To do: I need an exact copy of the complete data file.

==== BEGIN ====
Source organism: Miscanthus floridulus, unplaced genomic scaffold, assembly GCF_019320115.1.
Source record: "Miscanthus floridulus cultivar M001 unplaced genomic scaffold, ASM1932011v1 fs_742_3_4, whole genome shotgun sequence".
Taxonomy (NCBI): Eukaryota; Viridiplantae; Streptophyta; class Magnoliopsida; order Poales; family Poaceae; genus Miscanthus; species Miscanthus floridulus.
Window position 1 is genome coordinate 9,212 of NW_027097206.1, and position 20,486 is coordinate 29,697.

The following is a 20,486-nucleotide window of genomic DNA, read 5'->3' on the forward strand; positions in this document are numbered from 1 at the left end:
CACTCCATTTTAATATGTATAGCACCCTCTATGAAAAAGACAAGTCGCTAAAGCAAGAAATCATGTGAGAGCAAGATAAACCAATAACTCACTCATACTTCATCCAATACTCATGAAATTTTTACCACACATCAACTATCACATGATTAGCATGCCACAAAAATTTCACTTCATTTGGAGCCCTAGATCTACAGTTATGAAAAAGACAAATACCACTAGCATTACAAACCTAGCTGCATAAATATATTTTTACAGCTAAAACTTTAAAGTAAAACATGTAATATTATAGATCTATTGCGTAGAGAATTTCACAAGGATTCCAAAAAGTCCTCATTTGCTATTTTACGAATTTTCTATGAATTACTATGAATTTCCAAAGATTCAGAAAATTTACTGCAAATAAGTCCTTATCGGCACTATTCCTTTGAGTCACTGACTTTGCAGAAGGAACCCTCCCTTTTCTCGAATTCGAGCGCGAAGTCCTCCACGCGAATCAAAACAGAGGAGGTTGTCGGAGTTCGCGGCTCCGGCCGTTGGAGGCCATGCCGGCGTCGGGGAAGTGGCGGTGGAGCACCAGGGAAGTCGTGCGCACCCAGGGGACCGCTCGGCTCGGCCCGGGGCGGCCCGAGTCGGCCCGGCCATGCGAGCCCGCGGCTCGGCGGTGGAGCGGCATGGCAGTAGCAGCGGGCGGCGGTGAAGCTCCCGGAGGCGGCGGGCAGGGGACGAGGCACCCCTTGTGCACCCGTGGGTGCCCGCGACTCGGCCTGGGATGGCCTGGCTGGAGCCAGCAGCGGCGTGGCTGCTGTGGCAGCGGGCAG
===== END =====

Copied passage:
Source organism: Miscanthus floridulus, unplaced genomic scaffold, assembly GCF_019320115.1.
Source record: "Miscanthus floridulus cultivar M001 unplaced genomic scaffold, ASM1932011v1 fs_742_3_4, whole genome shotgun sequence".
Taxonomy (NCBI): Eukaryota; Viridiplantae; Streptophyta; class Magnoliopsida; order Poales; family Poaceae; genus Miscanthus; species Miscanthus floridulus.
Window position 1 is genome coordinate 9,212 of NW_027097206.1, and position 20,486 is coordinate 29,697.

The following is a 20,486-nucleotide window of genomic DNA, read 5'->3' on the forward strand; positions in this document are numbered from 1 at the left end:
CACTCCATTTTAATATGTATAGCACCCTCTATGAAAAAGACAAGTCGCTAAAGCAAGAAATCATGTGAGAGCAAGATAAACCAATAACTCACTCATACTTCATCCAATACTCATGAAATTTTTACCACACATCAACTATCACATGATTAGCATGCCACAAAAATTTCACTTCATTTGGAGCCCTAGATCTACAGTTATGAAAAAGACAAATACCACTAGCATTACAAACCTAGCTGCATAAATATATTTTTACAGCTAAAACTTTAAAGTAAAACATGTAATATTATAGATCTATTGCGTAGAGAATTTCACAAGGATTCCAAAAAGTCCTCATTTGCTATTTTACGAATTTTCTATGAATTACTATGAATTTCCAAAGATTCAGAAAATTTACTGCAAATAAGTCCTTATCGGCACTATTCCTTTGAGTCACTGACTTTGCAGAAGGAACCCTCCCTTTTCTCGAATTCGAGCGCGAAGTCCTCCACGCGAATCAAAACAGAGGAGGTTGTCGGAGTTCGCGGCTCCGGCCGTTGGAGGCCATGCCGGCGTCGGGGAAGTGGCGGTGGAGCACCAGGGAAGTCGTGCGCACCCAGGGGACCGCTCGGCTCGGCCCGGGGCGGCCCGAGTCGGCCCGGCCATGCGAGCCCGCGGCTCGGCGGTGGAGCGGCATGGCAGTAGCAGCGGGCGGCGGTGAAGCTCCCGGAGGCGGCGGGCAGGGGACGAGGCACCCCTTGTGCACCCGTGGGTGCCCGCGACTCGGCCTGGGATGGCCTGGCTGGAGCCAGCAGCGGCGTGGCTGCTGTGGCAGCGGGCAG